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NP Comic for Saturday, June 11, 2022

It appears like she's kind of like imagining herself very much like Nanase, but with her own attitudes and hangups.

The first imagined image in panel three looked nude at first (I guess it technically is) but it is fur covered and has a tail, and large ears, so "I'm a mouse" maybe?

Girl has issues.

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By itself, imagining yourself as a mouse may not be a bad thing.

Dream of being a real mouse to enhance interspecies empathy or become more environmentally aware.

Consider life as an anthropromorphic cartoon mouse like MGM's Jerry and you will discover humerous new ways to overcome your challenges.

But if you want to be the icon for a mult-bilion dollar media conglomorate?  I'm afraid Uncle Walt's claws are already pierced too deep.

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7 hours ago, Darth Fluffy said:

The first imagined image in panel three looked nude at first (I guess it technically is) but it is fur covered and has a tail, and large ears, so "I'm a mouse" maybe?

Girl has issues.

Her fantasy about what magic Sarah had was to turn Ashley into a mouse, back in the start of "Title Pending", so it's not totally from left field.  Your right, girl does have some issues.

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2 hours ago, Pharaoh RutinTutin said:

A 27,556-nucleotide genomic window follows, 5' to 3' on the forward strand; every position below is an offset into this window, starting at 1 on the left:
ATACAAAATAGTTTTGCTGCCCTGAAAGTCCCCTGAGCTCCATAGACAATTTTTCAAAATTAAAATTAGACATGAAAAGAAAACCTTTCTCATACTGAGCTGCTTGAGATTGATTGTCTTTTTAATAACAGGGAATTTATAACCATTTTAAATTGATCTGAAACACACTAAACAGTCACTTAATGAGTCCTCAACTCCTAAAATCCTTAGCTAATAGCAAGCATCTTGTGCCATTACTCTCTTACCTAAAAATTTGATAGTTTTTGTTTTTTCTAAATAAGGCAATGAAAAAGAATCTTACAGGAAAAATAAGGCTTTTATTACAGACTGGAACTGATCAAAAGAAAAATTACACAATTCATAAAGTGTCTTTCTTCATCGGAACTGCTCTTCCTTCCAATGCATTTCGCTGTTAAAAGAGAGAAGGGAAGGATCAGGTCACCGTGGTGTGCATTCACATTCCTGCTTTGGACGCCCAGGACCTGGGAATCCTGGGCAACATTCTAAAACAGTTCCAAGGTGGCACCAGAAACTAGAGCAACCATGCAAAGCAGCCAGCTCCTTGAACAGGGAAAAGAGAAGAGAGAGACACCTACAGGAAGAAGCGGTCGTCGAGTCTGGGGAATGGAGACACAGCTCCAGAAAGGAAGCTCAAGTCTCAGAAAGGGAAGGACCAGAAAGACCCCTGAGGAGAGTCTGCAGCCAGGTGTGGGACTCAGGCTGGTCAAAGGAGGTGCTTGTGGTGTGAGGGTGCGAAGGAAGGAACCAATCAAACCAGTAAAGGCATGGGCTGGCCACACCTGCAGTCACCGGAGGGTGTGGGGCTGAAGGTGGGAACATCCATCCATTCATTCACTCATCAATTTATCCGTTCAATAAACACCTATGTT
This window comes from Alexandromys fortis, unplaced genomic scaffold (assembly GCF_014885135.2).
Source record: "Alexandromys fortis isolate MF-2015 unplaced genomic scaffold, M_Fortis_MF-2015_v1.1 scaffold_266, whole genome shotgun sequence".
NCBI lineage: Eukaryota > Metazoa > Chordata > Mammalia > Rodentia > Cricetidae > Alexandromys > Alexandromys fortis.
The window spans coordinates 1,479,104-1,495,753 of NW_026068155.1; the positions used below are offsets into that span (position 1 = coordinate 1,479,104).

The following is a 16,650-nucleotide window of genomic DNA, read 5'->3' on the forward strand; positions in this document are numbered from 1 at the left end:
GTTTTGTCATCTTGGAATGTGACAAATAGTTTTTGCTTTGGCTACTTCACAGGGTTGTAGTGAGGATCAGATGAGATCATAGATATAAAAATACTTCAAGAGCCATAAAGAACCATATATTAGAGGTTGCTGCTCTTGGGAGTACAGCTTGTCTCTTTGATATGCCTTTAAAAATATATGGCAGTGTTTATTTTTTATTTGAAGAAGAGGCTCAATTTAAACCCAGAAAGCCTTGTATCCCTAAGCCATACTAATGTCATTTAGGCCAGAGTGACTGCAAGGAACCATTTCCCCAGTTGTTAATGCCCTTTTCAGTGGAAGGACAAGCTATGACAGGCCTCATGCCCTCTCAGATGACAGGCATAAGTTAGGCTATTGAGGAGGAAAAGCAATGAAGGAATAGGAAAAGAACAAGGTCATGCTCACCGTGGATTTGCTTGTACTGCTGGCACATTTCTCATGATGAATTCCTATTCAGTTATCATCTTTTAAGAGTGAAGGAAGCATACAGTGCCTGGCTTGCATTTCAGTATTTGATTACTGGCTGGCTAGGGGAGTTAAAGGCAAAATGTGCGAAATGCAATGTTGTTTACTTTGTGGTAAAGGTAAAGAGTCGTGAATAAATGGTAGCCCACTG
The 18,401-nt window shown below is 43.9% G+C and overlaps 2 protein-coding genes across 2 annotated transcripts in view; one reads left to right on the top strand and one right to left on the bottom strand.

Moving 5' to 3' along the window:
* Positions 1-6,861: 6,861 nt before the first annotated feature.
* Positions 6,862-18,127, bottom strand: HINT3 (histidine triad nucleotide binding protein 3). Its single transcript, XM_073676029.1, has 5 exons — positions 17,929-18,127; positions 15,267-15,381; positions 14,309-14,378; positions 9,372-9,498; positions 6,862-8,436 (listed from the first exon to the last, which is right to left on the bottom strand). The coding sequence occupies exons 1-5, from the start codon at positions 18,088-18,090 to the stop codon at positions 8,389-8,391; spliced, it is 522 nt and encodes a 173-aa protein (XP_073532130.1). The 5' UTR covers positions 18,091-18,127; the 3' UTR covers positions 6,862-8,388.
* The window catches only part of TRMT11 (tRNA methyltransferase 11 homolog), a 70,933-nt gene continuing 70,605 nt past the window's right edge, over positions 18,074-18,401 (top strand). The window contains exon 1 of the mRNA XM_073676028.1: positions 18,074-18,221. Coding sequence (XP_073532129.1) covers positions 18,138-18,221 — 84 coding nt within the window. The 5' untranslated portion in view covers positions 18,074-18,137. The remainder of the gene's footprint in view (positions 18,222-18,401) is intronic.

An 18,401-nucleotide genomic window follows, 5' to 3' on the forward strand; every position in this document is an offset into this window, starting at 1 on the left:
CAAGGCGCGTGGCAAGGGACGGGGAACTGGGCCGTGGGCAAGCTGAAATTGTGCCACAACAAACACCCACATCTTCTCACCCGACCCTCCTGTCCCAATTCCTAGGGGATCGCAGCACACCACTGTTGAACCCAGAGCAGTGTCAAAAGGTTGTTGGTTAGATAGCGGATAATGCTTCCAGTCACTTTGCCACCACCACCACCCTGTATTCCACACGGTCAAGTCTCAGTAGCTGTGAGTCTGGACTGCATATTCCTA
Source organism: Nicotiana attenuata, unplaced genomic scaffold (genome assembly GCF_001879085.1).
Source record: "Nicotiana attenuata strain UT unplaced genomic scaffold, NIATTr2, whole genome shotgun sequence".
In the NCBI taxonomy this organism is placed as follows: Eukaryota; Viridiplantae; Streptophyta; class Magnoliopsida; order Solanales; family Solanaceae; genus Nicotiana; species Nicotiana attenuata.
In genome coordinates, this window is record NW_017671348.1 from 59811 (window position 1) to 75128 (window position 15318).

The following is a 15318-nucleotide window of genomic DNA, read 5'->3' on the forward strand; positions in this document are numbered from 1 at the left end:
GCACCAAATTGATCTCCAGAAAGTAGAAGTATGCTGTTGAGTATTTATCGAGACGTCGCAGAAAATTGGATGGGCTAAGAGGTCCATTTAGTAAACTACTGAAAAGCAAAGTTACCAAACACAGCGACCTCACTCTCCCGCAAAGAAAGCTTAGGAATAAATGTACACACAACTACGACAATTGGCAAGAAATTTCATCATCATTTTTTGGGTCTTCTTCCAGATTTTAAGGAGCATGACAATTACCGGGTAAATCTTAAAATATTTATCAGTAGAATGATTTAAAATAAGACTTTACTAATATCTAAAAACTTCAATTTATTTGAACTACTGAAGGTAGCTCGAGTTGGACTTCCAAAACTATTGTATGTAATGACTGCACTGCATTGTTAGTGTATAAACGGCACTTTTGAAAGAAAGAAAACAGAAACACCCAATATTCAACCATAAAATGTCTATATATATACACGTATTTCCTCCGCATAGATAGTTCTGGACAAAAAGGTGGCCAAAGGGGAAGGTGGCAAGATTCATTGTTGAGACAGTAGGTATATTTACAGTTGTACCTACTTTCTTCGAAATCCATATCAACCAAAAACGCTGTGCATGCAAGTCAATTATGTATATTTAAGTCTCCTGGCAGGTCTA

But if you want to be the icon for a mult-bilion dollar media conglomorate?  I'm afraid Uncle Walt's claws are already pierced too deep.

For all his personal flaws, Walt invested his life into the things that constitute the Disney brand. It is after his passing that Disney has grown into the malevolent avaricious beast that it is today. I'm sure you can see the roots ages ago, but there was a fundamental child like sincerity in the shows Walt hosted, he seemed genuinely fascinated by his own projects. Much of their content was educational and entertaining.

In contrast, do you real the show that Michael Eisner hosted? He was trying to play the Walt Disney role, and came off as a smarmy imitation. I believe it's been slide downhill in the decades since he was at the helm.

All that said, I grieved Disney acquiring Star Wars. A friend pointed out that it has gotten better. Yes, they are milking it to death, but the plots seem to go somewhere, and George Luca is not revising the film every two weeks.